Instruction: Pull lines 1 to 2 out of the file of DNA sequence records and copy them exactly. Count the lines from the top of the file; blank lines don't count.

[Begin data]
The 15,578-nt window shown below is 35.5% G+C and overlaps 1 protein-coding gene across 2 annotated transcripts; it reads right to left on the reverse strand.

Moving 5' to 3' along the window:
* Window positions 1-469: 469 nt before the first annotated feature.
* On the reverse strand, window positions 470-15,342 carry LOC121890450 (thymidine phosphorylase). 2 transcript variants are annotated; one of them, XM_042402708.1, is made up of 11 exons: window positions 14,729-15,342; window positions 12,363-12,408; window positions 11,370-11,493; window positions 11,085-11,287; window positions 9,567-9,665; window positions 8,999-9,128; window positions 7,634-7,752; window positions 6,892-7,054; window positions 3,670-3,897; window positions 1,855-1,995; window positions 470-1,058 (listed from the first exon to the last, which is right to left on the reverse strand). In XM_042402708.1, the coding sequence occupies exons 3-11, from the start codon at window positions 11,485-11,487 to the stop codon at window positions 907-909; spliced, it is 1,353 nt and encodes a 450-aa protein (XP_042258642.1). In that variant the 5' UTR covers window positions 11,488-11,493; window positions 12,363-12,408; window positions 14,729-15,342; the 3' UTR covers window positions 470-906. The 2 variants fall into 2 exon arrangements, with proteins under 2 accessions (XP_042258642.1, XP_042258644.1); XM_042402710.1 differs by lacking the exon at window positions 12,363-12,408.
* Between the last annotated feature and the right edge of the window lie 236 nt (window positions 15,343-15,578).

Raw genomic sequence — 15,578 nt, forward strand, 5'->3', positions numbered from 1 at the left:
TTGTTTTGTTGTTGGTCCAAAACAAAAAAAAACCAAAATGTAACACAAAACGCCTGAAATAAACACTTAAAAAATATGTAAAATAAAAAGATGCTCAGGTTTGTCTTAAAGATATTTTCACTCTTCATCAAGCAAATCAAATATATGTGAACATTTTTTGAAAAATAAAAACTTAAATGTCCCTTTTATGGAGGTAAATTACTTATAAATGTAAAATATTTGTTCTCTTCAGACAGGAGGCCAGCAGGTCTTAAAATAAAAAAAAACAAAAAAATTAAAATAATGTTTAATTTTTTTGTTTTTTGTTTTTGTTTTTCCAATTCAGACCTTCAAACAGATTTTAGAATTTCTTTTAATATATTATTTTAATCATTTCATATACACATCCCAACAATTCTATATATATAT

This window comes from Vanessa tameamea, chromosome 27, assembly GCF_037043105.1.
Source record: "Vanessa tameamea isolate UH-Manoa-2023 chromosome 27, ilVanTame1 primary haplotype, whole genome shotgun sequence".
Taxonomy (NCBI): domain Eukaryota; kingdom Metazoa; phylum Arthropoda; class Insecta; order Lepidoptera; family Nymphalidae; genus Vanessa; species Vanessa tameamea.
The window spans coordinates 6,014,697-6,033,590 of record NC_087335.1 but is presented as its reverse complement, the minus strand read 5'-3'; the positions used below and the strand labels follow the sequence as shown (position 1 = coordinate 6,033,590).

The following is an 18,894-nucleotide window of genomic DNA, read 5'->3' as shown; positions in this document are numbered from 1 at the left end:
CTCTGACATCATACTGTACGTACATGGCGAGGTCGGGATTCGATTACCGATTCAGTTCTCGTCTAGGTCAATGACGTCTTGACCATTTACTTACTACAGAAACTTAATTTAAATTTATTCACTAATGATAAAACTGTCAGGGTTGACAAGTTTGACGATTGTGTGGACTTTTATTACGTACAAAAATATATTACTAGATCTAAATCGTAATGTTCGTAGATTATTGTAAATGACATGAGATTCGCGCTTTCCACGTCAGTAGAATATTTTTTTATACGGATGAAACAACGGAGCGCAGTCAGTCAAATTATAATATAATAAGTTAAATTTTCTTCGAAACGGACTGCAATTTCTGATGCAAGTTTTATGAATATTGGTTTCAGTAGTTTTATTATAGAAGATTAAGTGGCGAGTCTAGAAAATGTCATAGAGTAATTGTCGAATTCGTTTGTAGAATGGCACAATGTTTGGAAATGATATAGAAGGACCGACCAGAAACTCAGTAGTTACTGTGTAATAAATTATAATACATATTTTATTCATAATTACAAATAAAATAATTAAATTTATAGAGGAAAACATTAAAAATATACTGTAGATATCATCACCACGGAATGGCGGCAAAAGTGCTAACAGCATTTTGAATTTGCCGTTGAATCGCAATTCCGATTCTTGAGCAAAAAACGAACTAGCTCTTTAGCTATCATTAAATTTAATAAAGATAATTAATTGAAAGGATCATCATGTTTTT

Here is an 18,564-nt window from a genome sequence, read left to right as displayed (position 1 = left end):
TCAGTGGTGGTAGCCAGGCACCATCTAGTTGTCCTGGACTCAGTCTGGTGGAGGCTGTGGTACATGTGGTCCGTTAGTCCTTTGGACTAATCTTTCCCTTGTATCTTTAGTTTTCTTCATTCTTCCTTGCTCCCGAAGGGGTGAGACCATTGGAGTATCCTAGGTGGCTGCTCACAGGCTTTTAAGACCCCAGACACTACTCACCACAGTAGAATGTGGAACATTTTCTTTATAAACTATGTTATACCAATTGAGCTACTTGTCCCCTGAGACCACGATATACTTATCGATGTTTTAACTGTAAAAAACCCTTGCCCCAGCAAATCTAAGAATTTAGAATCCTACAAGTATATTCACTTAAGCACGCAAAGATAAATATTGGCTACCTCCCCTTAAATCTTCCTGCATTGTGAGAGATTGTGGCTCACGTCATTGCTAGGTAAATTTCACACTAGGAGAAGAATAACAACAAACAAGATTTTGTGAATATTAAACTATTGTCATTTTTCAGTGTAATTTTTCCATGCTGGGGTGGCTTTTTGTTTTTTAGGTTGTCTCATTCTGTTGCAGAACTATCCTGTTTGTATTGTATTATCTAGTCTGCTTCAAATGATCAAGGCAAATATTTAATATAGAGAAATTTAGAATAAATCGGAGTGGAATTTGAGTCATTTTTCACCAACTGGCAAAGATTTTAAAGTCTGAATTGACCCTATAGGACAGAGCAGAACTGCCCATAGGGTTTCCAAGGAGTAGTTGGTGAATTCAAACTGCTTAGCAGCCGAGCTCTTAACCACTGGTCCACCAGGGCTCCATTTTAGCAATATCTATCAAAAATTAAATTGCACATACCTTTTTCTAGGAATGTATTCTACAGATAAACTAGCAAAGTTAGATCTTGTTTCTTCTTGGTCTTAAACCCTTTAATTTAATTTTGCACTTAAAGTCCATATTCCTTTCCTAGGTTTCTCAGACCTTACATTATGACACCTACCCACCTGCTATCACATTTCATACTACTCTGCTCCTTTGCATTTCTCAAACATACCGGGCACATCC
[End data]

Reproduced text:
The 15,578-nt window shown below is 35.5% G+C and overlaps 1 protein-coding gene across 2 annotated transcripts; it reads right to left on the reverse strand.

Moving 5' to 3' along the window: